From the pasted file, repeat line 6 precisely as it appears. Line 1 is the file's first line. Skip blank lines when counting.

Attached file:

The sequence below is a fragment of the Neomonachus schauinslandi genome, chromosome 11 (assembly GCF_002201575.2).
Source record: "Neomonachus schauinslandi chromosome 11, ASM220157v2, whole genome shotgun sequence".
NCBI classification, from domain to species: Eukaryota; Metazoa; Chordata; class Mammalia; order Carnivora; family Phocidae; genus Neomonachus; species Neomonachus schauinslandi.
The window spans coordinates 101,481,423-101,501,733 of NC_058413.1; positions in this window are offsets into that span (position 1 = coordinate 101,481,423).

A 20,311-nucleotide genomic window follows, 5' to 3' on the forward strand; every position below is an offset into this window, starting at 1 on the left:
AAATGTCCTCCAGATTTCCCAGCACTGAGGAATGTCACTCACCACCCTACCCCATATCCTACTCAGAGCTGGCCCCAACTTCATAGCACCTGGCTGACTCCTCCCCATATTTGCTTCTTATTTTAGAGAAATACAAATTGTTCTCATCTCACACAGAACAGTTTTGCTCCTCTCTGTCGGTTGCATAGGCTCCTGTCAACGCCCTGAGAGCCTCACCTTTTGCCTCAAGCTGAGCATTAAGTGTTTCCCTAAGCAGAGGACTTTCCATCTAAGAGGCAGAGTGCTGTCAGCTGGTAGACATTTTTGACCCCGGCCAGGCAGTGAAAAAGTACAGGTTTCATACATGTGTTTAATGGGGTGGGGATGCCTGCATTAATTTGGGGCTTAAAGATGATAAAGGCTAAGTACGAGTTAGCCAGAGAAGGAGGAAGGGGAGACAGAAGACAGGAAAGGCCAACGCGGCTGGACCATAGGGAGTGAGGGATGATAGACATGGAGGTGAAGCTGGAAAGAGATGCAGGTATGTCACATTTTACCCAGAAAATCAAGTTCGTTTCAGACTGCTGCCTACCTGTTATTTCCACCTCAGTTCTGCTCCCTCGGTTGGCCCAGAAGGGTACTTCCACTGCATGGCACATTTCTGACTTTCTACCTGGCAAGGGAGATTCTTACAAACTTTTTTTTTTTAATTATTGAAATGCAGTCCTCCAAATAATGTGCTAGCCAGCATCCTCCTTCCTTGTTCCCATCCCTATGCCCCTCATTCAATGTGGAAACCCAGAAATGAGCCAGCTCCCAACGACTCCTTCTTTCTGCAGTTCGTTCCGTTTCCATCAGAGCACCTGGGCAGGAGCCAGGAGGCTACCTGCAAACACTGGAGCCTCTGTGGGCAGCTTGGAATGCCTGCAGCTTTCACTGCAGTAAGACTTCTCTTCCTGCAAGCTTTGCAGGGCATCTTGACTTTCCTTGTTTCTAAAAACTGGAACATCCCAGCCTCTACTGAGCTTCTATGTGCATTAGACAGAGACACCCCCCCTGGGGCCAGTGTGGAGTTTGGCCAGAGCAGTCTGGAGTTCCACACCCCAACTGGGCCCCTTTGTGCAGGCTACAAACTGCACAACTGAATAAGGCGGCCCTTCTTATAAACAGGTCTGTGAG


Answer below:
AAATGTCCTCCAGATTTCCCAGCACTGAGGAATGTCACTCACCACCCTACCCCATATCCTACTCAGAGCTGGCCCCAACTTCATAGCACCTGGCTGACTCCTCCCCATATTTGCTTCTTATTTTAGAGAAATACAAATTGTTCTCATCTCACACAGAACAGTTTTGCTCCTCTCTGTCGGTTGCATAGGCTCCTGTCAACGCCCTGAGAGCCTCACCTTTTGCCTCAAGCTGAGCATTAAGTGTTTCCCTAAGCAGAGGACTTTCCATCTAAGAGGCAGAGTGCTGTCAGCTGGTAGACATTTTTGACCCCGGCCAGGCAGTGAAAAAGTACAGGTTTCATACATGTGTTTAATGGGGTGGGGATGCCTGCATTAATTTGGGGCTTAAAGATGATAAAGGCTAAGTACGAGTTAGCCAGAGAAGGAGGAAGGGGAGACAGAAGACAGGAAAGGCCAACGCGGCTGGACCATAGGGAGTGAGGGATGATAGACATGGAGGTGAAGCTGGAAAGAGATGCAGGTATGTCACATTTTACCCAGAAAATCAAGTTCGTTTCAGACTGCTGCCTACCTGTTATTTCCACCTCAGTTCTGCTCCCTCGGTTGGCCCAGAAGGGTACTTCCACTGCATGGCACATTTCTGACTTTCTACCTGGCAAGGGAGATTCTTACAAACTTTTTTTTTTTAATTATTGAAATGCAGTCCTCCAAATAATGTGCTAGCCAGCATCCTCCTTCCTTGTTCCCATCCCTATGCCCCTCATTCAATGTGGAAACCCAGAAATGAGCCAGCTCCCAACGACTCCTTCTTTCTGCAGTTCGTTCCGTTTCCATCAGAGCACCTGGGCAGGAGCCAGGAGGCTACCTGCAAACACTGGAGCCTCTGTGGGCAGCTTGGAATGCCTGCAGCTTTCACTGCAGTAAGACTTCTCTTCCTGCAAGCTTTGCAGGGCATCTTGACTTTCCTTGTTTCTAAAAACTGGAACATCCCAGCCTCTACTGAGCTTCTATGTGCATTAGACAGAGACACCCCCCCTGGGGCCAGTGTGGAGTTTGGCCAGAGCAGTCTGGAGTTCCACACCCCAACTGGGCCCCTTTGTGCAGGCTACAAACTGCACAACTGAATAAGGCGGCCCTTCTTATAAACAGGTCTGTGAG